Although it may seem near impossible given the pop genre’s longstanding fascination with extremely young musicians (Justin Bieber, Selena Gomez, etc.), British singer-songwriter Birdy’s age (15, to be specific) is almost entirely immaterial to her staggering success. The general glossing-over of the talent’s adolescence can likely be attributed to the fact that she’s too talented for it to matter—it was her incredible take on Bon Iver’s “Skinny Love” (a viral hit with over 19 million views), not necessarily her girlish good looks, that got her some well-deserved attention, which quickly spiraled into an array of international record deals and a debut album released late last year. And it’s that same aptitude that earned the classically trained pianist’s track “Just A Game” a spot on the Hunger Games soundtrack, a bill that throws Birdy in the ring with such colossal acts as Taylor Swift, Kid Cudi, and Maroon 5.
We spoke to the performer, born Jasmine van den Bogaerde, about her upbringing, creative process and local celebrity.
CHAPMAN: You’ve been doing music professionaly for quite some time—ever since 2008, when you won the Live & Unsigned competition in the UK. Does it feel like it’s been a long journey?
BIRDY: No, it still feels brand-new to me—it’s really exciting, and I’m still getting used to everything.
CHAPMAN: You play piano and sing. What’d you start doing first?
BIRDY: My mom’s a concert pianist, so she started teaching me when I was around seven. When I was eight, I started writing my own songs, and kinda started putting piano and singing together. But I’m trained classically, which is a big influence on me, I think.
CHAPMAN: How was having your mom as the person who taught you how to play?
BIRDY: It’s quite hard to have your mom as a teacher—it’s like, she’s not necessarily a “real teacher” for me. But she’d always teach me to really hear the music, and develop my ear, and to try and hear the harmonics of the piano. That was the main thing [that stuck with me].
CHAPMAN: Do you remember the first song you wrote?
BIRDY: Yeah. I’m not really sure I knew what the first song was about—it didn’t really make sense. I’m sure it was about love or something. I remember when I sang it, it felt right.
CHAPMAN: Your cover of Bon Iver’s “Skinny Love” was the first a lot of people saw of you. What made you decide to release it?
BIRDY: My aunt actually sent the song to me through a YouTube link, and I loved it. I tried my version with the piano and it just really worked, so we decided to do that and send it to BBC Radio 1, and it just got such an amazing reaction—the video got like, 17 million views on YouTube.
CHAPMAN: Did you expect that great of a response?
BIRDY: No, not at all. It was the first thing I’d ever really released! It was very exciting.
CHAPMAN: Your debut disc has a lot of covers on it. What’s the reason for that?
BIRDY: When we started doing the covers, it was a really new thing for me—I had never thought of doing covers before, but I think it came from “Skinny Love” doing so well. I have lots of songs of my own, but with me having school, I just wouldn’t have had enough time to do a full album.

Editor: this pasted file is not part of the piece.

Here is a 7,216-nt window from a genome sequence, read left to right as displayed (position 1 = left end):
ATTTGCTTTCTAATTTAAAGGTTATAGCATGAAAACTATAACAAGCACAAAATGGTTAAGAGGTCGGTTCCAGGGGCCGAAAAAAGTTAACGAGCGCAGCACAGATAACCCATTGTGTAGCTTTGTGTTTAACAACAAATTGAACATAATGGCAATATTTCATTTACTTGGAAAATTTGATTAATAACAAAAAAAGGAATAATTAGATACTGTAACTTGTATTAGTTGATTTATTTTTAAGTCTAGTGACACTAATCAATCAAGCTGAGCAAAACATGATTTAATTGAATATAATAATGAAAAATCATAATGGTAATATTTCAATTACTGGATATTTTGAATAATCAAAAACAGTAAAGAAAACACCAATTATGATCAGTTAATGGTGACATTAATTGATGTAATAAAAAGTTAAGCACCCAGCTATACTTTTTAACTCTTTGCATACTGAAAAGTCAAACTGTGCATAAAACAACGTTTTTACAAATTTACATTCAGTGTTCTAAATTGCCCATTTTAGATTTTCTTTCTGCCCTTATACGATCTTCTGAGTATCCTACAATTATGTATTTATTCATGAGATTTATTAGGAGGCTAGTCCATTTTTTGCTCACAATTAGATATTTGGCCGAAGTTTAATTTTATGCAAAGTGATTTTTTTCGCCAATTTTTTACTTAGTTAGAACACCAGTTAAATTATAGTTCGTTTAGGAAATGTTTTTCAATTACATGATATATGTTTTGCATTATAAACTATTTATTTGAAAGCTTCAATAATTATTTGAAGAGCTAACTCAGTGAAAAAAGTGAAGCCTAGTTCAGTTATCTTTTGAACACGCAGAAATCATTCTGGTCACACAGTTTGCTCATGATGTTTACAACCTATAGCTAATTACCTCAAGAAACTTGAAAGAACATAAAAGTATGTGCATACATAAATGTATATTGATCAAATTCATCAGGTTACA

CHAPMAN: Some of the covers are so original, I wasn’t even sure if they were a cover at all.
BIRDY: All the songs are really different from one another, but they are all kind of styles I love. It was really fun for me to record them with the band.
CHAPMAN: Have any of the artists you covered given you feedback?
BIRDY: I’ve heard that Bon Iver liked my cover of “Skinny Love.” I haven’t heard from any of the others though.
CHAPMAN: What was the studio process like for the album? You worked with some amazing producers—folks who’ve produced people like Adele and The Arctic Monkeys.
BIRDY: We started in London. I was quite nervous at first, but everyone was so nice and asking me for my opinion, so I never felt too shy. Then we came to LA to record the rest of the album with the whole band, who are all so talented. It was quite different from London, and really relaxed and fun.
CHAPMAN: You recently wrote and recorded a song for the Hunger Games soundtrack called “Just A Game.” What inspired you to do that?
BIRDY: Well, I read all the books in like a week and I loved them. They’re so exciting, and it’s such a different story from anything I would usually read. The song’s about Katniss, and how she’s not sure whether or not she can trust Peeta.
CHAPMAN: When you write a song like that, what inspires you?
BIRDY: It never really used to be experience, but I think it’s starting to be more and more. I think it’s just from observing life, situations and relationships.
CHAPMAN: Do you think you’ll be implementing more personal stuff for the next record?
BIRDY: The next album is going to be all originals, so I’ll be doing a lot of experimenting. I’m not sure about who I’ll be working with. I loved working with all the people I did on this album, so hopefully I’ll get to work with all of them again.
CHAPMAN: With all this stuff going on, I’m sure you get recognized at home.
BIRDY: My town’s quite small and you kinda recognize everyone when you see them, so I definitely get funny looks from people.
BIRDY’S SELF-TITLED DEBUT ALBUM IS OUT NOW.